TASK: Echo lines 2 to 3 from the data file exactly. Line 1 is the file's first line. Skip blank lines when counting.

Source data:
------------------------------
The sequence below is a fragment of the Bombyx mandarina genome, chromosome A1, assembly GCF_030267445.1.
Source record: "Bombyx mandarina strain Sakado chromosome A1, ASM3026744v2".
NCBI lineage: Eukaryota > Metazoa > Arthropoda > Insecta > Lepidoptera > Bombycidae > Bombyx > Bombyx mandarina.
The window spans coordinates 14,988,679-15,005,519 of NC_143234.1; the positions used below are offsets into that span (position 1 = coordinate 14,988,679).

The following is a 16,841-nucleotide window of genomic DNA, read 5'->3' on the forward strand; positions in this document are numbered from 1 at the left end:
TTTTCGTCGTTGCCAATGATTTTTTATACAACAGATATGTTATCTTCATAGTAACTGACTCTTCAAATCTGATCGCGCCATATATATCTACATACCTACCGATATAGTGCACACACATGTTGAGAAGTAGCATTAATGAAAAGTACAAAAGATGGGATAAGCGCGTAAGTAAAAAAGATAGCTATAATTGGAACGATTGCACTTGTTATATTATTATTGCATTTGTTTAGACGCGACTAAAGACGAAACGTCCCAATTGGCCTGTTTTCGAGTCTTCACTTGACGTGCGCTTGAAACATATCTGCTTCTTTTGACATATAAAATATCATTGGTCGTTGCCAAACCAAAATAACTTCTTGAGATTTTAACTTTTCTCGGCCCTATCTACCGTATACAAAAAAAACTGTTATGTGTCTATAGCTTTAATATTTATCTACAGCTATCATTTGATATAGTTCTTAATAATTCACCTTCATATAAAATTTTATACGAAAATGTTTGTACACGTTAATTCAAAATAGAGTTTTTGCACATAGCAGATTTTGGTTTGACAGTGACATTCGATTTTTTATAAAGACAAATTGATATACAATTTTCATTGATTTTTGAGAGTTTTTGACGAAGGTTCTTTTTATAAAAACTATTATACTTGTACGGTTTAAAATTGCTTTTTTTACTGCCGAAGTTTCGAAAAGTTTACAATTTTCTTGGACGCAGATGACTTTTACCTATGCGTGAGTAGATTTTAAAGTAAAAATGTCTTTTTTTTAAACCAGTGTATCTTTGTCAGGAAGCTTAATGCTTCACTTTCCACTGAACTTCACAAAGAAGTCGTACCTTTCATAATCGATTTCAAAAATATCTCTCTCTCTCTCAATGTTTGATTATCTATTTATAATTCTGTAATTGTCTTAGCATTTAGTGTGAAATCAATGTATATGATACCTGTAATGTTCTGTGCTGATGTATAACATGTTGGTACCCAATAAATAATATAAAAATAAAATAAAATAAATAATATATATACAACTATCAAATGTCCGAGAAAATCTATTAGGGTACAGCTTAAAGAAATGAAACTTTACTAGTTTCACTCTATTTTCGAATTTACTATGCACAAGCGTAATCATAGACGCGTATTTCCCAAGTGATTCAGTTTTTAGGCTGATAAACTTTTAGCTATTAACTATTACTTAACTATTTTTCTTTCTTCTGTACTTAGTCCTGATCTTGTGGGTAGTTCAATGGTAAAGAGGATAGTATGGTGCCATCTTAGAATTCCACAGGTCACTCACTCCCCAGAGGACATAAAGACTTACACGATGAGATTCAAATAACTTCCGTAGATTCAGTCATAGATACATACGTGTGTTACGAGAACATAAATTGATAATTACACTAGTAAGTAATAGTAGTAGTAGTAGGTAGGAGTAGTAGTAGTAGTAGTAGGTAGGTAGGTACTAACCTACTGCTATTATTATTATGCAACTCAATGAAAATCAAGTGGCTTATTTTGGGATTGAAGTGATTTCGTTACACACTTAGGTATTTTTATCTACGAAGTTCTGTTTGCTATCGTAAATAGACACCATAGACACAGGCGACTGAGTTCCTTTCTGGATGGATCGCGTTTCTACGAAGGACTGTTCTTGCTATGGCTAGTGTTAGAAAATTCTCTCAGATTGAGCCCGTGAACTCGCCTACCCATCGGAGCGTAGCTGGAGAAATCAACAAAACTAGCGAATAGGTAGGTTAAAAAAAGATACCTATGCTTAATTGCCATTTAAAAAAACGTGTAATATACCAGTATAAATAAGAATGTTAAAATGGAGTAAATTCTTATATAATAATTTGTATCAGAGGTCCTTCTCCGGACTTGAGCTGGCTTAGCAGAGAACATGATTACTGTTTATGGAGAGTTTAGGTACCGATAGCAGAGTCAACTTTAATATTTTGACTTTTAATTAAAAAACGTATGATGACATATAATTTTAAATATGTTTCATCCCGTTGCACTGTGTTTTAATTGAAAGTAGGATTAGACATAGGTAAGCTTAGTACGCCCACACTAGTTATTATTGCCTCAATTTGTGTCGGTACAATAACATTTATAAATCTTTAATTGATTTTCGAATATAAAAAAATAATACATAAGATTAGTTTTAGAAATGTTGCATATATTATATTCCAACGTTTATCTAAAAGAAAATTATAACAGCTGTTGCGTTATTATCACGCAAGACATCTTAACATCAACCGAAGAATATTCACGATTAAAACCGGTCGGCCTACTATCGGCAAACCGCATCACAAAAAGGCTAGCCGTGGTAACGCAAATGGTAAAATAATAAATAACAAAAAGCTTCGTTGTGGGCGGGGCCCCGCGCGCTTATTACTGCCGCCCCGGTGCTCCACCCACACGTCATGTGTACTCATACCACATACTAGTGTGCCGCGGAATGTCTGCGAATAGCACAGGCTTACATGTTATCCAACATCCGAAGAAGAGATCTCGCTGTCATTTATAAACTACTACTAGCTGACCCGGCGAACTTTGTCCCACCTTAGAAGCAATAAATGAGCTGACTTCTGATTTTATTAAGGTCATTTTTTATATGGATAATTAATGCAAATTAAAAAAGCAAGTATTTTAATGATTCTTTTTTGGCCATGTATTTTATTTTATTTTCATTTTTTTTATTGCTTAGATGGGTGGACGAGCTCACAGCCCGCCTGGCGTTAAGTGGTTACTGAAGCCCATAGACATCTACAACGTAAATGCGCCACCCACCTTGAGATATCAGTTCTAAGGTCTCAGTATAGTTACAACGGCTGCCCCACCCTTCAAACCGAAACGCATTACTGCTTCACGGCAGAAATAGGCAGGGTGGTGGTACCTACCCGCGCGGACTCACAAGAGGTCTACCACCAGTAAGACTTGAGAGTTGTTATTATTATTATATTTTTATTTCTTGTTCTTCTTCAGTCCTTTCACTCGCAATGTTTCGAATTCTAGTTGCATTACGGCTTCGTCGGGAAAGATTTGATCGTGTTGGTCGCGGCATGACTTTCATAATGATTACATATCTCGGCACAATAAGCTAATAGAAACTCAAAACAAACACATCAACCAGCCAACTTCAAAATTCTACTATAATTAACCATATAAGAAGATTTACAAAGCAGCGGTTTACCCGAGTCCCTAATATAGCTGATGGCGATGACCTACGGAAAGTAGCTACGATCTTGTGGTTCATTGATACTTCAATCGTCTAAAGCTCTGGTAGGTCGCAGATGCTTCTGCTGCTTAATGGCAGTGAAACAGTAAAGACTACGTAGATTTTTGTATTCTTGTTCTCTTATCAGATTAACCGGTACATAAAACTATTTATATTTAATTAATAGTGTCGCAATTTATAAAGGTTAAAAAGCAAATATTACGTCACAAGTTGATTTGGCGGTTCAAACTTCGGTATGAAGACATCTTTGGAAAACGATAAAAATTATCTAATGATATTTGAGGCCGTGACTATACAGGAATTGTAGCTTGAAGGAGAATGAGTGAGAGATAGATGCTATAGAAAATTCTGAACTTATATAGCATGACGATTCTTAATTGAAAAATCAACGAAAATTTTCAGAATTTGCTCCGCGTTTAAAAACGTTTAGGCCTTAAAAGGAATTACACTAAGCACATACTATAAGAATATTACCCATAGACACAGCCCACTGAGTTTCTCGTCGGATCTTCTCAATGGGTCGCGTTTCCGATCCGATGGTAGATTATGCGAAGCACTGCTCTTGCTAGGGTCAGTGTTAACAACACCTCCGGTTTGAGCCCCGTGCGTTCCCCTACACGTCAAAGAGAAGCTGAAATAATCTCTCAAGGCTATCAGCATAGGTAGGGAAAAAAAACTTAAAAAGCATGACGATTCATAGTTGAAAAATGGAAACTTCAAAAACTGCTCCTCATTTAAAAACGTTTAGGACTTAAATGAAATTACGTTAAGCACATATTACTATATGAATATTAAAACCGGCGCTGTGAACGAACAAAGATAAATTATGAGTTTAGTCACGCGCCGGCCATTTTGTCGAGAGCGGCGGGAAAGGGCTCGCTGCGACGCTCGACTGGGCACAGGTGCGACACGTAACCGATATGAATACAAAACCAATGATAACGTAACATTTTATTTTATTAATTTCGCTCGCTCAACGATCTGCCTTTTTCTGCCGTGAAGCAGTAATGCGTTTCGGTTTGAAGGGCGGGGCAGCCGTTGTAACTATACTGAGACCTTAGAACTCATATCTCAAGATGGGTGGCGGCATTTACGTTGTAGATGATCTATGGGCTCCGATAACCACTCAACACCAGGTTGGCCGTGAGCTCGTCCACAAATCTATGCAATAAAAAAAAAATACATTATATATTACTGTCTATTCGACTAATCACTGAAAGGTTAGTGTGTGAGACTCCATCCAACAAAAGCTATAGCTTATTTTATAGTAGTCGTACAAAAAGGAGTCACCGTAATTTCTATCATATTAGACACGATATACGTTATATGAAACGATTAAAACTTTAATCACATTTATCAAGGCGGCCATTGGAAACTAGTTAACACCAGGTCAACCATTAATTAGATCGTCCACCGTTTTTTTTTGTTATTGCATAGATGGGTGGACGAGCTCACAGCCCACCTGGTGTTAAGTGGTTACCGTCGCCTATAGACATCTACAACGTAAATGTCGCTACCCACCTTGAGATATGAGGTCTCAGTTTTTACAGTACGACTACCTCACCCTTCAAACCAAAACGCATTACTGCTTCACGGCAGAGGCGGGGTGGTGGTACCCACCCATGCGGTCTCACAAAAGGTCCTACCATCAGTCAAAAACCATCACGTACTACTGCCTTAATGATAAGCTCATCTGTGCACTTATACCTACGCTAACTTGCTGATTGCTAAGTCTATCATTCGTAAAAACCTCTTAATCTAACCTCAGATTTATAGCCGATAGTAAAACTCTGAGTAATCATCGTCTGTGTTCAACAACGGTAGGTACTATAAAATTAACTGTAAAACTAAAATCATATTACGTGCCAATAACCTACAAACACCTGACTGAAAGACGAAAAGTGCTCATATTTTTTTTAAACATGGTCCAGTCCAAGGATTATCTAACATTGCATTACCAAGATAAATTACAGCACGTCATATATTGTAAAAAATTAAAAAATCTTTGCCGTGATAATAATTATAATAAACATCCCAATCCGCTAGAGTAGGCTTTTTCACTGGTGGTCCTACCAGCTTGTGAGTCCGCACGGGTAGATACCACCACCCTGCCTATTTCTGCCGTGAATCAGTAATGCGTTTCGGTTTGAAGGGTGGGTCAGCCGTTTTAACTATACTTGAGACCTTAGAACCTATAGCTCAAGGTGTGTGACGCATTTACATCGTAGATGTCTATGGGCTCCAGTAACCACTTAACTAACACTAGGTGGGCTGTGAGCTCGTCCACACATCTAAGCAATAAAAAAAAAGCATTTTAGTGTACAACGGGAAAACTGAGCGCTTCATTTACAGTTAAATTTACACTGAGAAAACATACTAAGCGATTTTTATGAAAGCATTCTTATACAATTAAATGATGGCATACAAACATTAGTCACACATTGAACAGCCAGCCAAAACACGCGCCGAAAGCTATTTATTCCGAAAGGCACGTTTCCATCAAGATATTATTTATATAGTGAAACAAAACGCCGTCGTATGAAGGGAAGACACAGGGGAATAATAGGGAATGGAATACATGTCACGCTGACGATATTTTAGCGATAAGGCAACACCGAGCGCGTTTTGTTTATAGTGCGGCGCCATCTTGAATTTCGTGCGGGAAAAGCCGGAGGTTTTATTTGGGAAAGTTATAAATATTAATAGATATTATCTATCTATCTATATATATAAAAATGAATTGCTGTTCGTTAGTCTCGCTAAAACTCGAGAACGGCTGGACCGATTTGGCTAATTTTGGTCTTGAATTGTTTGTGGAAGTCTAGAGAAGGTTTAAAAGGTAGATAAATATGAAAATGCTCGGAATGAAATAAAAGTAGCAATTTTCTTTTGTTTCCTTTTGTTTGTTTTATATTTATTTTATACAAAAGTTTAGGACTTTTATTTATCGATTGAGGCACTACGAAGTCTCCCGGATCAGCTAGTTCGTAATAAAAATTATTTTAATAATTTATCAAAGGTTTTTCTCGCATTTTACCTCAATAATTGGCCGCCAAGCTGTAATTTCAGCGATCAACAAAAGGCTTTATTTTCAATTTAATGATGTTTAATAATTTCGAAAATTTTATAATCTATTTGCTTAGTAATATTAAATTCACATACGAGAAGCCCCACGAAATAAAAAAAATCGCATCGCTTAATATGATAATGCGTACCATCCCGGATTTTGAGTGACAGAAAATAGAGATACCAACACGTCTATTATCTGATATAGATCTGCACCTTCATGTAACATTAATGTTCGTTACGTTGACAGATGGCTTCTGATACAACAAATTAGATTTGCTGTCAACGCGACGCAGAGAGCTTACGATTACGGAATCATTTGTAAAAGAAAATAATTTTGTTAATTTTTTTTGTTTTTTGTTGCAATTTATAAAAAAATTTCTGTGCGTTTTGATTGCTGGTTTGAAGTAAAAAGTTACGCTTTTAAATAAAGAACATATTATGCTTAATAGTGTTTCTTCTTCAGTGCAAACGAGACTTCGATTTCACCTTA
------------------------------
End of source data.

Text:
Source record: "Bombyx mandarina strain Sakado chromosome A1, ASM3026744v2".
NCBI lineage: Eukaryota > Metazoa > Arthropoda > Insecta > Lepidoptera > Bombycidae > Bombyx > Bombyx mandarina.